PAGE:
The Russian army’s Donbas offensive is going much slower than expected; Western weapons shipments to Ukraine are ramped up; while in Russia, surveys, rumors and occasional elite defections suggest that the consolidation of public and elite opinion supporting the war is slowly eroding. Meanwhile, Finland and Sweden look all but certain to join NATO in a matter of weeks.
But theatrics matter. From Russia’s point of view, maintaining the semblance of normalcy isn’t only for domestic consumption; if enough foreigners believe it, the West’s political consensus may begin to fray and support for Ukraine might drop.
Nowhere have the Kremlin’s efforts been more successful than in the economic field. Take a recent example. This week, The Economist, a respected publication, was quick to declare that Russia’s economy was “back on its feet”: after all, the ruble’s exchange rate was stable, the country had avoided a bond default, real-time measurements of economic activity and electricity consumption suggested no major panic, and, crucially, Russia was still able to sell fossil fuels at elevated prices to keep hard currency flowing into the country.
It was an eye-catching assessment, and it was also wrong. Such judgments fail to consider the costs and unsustainability of this surface stability. The ruble’s exchange rate depends on draconian capital controls, low imports and the lack of an effective market for the currency. Russia could avoid default by tapping into scarce domestic reserves, and after walking back from an initial threat to pay creditors in rubles. Economic activity may putter along for the time being, but this will drastically change as industries from food production to machine building, highly dependent on foreign ingredients and components, run out of pre-invasion reserves over the summer.
The Economist does have a point regarding the energy industry: if Viktor Orbán’s government successfully continues to delay an EU oil embargo for the ransom of Hungary’s suspended EU funds (worth at least €7bn and withheld for concerns about corruption), Putin may very well be able to claim at least a small victory on May 9. But even here, storm clouds are gathering. The Russian finance ministry is lowering estimates of windfall revenue from energy sales: oil output is steadily dropping as Russian oil is becoming toxic on international markets, there are transportation bottlenecks, and production sells only at significant discounts, if at all. And in spite of Orbán’s behavior, the EU is inching closer to an embargo on Russian oil and oil products regardless.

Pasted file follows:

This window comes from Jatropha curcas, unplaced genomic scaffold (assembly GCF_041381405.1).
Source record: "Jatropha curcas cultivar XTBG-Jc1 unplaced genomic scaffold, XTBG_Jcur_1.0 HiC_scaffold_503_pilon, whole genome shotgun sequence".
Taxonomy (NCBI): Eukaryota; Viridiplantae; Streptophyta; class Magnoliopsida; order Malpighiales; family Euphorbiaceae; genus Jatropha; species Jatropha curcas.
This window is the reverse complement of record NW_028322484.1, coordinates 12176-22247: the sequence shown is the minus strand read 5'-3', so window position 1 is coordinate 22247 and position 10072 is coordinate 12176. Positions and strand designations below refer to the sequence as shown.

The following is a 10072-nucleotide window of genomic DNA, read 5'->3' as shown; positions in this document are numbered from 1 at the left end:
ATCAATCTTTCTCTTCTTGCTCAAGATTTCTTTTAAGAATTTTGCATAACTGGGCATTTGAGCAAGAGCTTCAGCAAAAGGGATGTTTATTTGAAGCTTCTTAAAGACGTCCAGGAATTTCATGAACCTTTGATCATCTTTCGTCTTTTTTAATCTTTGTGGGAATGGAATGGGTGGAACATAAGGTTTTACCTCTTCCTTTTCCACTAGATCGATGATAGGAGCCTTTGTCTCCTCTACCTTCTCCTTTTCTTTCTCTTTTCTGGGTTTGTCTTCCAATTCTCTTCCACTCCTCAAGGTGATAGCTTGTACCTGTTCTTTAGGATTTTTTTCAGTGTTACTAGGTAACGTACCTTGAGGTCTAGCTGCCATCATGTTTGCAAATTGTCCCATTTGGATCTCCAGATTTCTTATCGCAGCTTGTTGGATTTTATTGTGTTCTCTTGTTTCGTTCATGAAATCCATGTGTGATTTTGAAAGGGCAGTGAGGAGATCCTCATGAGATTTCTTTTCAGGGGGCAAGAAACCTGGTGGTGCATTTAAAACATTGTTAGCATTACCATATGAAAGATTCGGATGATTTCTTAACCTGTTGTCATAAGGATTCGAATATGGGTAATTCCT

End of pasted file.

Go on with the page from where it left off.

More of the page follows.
Perspectives on the war are changing, and not only in Russia. If there was anyone in the West in March who expected that a short, sharp economic blow would make Putin reconsider the invasion, it should be obvious now that they were wrong. Once this is universally accepted by decision-makers, the consequences will be grave and long-term.
This is now beginning to happen. It may have taken longer than many would have preferred for Germany to throw its weight behind an oil embargo, but quite apart from a change in political culture, it also needed a credible plan to replace Russian oil and potentially gas shipments. Two months later, in May, Germany’s position has turned around; along with the determination of most Central and Eastern European EU members, the bloc is moving towards not only a temporary embargo, but a plan to get rid of Russian energy imports altogether much quicker than anticipated.